Prince of Monaco accepts damages in UK libel suit
LONDON (AP) -- Prince Albert of Monaco has accepted an apology and damages from Britain's Sunday Times newspaper over an article suggesting his wife Princess Charlene was reluctant to marry him, lawyers said Tuesday.
The prince had launched libel action over a July 2011 article that suggested Charlene agreed to a sham marriage in exchange for payment, and that Albert had confiscated her passport to prevent her from fleeing Monaco so she would stay and marry him for appearance's sake.
The article -- headlined "The Full Filthy Monte" -- also alleged that Albert had turned a blind eye to corrupt activity and granted residence permits to foreigners for fear of having alleged secrets about his love life exposed.
The prince's lawyer, Mark Thomson, argued that the article's publication, two days after the couple's wedding, had upset and embarrassed them.
Thomson said the newspaper had confirmed that it would pay damages and legal fees to the couple.
The paper's lawyer, Rupert Earle, Tuesday apologized for the damage and distress caused in court.
"We accepted that these allegations were untrue and seriously defamatory," the newspaper's publisher, News International, said in a statement.
Megan Fox no longer emulates Marilyn Monroe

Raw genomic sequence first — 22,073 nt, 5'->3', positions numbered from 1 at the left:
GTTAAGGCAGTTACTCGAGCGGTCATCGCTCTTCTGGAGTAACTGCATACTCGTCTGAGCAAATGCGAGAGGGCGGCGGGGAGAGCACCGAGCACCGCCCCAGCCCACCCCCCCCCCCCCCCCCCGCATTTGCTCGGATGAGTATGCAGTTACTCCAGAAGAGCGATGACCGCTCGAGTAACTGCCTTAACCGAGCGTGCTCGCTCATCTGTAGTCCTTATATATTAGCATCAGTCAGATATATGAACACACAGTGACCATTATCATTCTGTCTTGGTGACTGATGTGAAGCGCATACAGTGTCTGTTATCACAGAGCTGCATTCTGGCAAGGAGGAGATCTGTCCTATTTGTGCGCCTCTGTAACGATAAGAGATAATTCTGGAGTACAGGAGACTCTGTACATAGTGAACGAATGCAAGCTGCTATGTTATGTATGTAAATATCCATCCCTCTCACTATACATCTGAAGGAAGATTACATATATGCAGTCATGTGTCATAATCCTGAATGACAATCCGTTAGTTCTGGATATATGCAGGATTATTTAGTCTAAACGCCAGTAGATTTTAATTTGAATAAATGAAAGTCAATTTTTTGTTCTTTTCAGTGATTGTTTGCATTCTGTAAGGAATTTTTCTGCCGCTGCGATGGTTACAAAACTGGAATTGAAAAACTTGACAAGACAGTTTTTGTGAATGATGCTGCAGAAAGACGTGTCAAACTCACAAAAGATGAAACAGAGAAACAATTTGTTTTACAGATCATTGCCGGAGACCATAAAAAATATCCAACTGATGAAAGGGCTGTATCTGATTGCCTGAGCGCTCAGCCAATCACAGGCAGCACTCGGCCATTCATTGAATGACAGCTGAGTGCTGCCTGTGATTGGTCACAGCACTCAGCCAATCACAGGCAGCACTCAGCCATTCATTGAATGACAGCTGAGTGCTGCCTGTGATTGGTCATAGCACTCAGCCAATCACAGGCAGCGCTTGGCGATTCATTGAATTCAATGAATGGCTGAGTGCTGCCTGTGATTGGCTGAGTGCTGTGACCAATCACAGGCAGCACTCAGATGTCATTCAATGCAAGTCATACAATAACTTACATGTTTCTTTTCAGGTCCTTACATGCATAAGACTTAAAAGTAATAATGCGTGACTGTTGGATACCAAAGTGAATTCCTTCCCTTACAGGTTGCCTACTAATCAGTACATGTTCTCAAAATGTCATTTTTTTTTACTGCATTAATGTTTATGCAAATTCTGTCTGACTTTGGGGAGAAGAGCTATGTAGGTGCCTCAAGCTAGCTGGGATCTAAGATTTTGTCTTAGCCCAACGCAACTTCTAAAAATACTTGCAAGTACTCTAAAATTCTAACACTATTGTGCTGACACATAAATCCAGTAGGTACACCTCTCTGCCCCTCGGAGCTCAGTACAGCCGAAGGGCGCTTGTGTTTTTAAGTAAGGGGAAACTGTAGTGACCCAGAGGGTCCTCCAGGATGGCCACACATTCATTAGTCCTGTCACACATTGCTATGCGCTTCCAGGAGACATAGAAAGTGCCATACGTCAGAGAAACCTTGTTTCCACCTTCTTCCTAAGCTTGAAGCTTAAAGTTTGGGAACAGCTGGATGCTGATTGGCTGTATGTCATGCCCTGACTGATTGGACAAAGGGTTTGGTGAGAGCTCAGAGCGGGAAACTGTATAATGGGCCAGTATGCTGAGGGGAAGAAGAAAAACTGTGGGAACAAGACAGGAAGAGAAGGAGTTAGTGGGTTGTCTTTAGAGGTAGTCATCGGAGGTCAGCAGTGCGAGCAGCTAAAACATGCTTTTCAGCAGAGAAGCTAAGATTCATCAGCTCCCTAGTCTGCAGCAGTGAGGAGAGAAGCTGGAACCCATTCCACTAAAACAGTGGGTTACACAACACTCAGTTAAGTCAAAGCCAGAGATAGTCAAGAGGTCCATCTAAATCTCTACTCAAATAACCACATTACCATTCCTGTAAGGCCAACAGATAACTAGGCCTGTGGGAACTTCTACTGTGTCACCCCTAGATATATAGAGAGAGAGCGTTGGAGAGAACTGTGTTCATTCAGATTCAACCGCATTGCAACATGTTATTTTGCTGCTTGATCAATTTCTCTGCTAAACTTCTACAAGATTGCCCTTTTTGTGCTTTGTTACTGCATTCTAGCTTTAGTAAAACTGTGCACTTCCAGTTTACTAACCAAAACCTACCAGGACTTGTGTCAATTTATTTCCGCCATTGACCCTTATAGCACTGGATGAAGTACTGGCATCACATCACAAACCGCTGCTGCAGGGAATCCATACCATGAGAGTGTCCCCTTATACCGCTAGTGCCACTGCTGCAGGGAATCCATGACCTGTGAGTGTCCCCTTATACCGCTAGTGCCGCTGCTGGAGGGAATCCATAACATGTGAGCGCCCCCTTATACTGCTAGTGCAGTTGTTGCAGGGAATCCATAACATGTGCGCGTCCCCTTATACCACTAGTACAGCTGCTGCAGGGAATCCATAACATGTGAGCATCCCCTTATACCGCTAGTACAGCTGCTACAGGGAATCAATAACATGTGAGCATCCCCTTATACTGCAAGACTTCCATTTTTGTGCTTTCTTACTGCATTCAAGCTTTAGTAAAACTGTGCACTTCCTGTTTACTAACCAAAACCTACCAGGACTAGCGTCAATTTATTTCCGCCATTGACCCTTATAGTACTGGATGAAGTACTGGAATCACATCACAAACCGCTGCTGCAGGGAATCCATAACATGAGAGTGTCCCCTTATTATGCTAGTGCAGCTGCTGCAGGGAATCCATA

NEW YORK (AP) -- Instead of chasing fame, Megan Fox is running from it.
The "Transformers" actress tells Esquire magazine she wanted to be like Marilyn Monroe and even has a tattoo of the late actress on her arm, but has now begun the process of having it removed.
The 26-year-old says she read about Monroe's "difficult life" where she had "all the potential in the world" that was wasted. Monroe, she says, "wasn't reliable" and "almost wasn't insurable." She goes on to compare Lindsay Lohan to Monroe. Fox says she's "not interested in following in those footsteps."
Fox now admires Ava Gardner who "was a broad" who spoke her mind and "had power."
Esquire's February issue goes on sale Jan. 22.
Philip Roth to be featured on 'American Masters'
NEW YORK (AP) -- Philip Roth is enjoying his retirement from writing and pleased that he will be featured in March on PBS' "American Masters" series.
"Philip Roth: Unmasked" will air on March 29, 10 days after Roth's 80th birthday. The author of "Portnoy's Complaint" and many other novels spoke via satellite this week during a panel discussion in Los Angeles of the Television Critics Association. He said he doesn't watch a lot of television, but he does make time for "American Masters" and praised a recent show on Joan Baez.
He announced recently that his 2010 novel "Nemesis" would be his last. He said he has not changed his mind and that life was going smoothly. "Someone should have told me about this earlier," he joked.
New Dan Brown novel 'Inferno' coming in May
NEW YORK (AP) -- A new Dan Brown novel is coming in May, and the subject is Dante.
Doubleday announced Tuesday that Brown's book is called "Inferno," named for Dante's epic journey in verse. Brown again will feature Harvard symbologist Robert Langdon, the protagonist for his blockbuster "The Da Vinci Code" and for the million-selling follow-up "The Lost Symbol." The book might seem familiar in other ways, as Brown again takes on a masterpiece of Western civilization: "The Da Vinci Code" centered on an iconic painting, the Mona Lisa.
Brown may also be returning to the religious controversies of "The Da Vinci Code," when he infuriated some Catholics by suggesting that Jesus and Mary Magdalene had children.